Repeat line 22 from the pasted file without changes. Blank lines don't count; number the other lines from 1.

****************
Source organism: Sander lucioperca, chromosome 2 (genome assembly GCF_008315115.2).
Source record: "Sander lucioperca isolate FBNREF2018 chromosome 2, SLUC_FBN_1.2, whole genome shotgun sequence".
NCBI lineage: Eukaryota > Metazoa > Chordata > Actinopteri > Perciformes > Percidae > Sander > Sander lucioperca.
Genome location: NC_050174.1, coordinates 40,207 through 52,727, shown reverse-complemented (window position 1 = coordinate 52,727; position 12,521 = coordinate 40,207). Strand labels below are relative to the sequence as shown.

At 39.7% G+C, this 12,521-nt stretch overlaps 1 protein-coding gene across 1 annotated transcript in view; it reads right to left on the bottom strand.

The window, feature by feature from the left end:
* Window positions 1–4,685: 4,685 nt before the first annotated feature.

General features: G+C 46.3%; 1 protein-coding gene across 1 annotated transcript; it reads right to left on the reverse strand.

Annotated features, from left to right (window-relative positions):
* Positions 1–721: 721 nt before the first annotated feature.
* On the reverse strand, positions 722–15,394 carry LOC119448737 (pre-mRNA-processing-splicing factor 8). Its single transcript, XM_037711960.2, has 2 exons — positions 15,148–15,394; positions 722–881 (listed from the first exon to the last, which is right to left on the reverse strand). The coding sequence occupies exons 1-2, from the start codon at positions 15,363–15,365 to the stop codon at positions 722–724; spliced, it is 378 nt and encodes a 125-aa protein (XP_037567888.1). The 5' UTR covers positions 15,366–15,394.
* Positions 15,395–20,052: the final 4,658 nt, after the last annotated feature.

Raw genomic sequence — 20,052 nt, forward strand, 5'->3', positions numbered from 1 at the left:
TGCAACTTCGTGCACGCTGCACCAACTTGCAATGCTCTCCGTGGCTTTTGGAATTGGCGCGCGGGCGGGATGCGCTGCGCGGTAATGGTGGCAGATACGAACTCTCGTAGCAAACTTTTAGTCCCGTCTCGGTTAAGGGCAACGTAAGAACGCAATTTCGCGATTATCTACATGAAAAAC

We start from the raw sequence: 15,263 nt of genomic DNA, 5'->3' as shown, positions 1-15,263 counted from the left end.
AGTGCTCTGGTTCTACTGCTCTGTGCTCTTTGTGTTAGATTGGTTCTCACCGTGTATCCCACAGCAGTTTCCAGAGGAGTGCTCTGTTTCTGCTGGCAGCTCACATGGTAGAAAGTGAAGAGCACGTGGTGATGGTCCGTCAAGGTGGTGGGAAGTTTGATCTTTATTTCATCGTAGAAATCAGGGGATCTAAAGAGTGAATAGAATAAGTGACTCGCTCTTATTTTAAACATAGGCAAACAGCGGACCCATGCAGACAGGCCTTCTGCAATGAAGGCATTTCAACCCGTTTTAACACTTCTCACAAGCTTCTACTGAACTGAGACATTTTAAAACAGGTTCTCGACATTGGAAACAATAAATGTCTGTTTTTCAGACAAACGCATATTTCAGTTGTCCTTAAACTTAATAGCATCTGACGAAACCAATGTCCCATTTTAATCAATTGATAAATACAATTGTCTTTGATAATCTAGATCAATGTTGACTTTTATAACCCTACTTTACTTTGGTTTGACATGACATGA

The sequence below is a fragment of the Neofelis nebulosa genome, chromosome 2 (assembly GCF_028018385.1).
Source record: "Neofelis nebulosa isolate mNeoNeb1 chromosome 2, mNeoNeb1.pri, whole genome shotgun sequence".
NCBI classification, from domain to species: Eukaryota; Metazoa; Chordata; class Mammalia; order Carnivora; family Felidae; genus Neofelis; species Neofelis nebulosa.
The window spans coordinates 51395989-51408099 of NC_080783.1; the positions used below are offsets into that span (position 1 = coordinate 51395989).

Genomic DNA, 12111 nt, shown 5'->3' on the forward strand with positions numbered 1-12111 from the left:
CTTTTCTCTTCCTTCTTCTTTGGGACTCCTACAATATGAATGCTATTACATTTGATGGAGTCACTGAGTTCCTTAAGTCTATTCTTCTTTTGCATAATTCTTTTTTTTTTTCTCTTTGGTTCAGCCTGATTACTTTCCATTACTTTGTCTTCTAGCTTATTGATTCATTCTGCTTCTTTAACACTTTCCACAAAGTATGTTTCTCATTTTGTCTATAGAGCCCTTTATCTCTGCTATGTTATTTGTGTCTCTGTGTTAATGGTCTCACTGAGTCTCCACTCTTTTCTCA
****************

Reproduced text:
CTTTTCTCTTCCTTCTTCTTTGGGACTCCTACAATATGAATGCTATTACATTTGATGGAGTCACTGAGTTCCTTAAGTCTATTCTTCTTTTGCATAATTCTTTTTTTTTTTCTCTTTGGTTCAGCCTGATTACTTTCCATTACTTTGTCTTCTAGCTTATTGATTCATTCTGCTTCTTTAACACTTTCCACAAAGTATGTTTCTCATTTTGTCTATAGAGCCCTTTATCTCTGCTATGTTATTTGTGTCTCTGTGTTAATGGTCTCACTGAGTCTCCACTCTTTTCTCA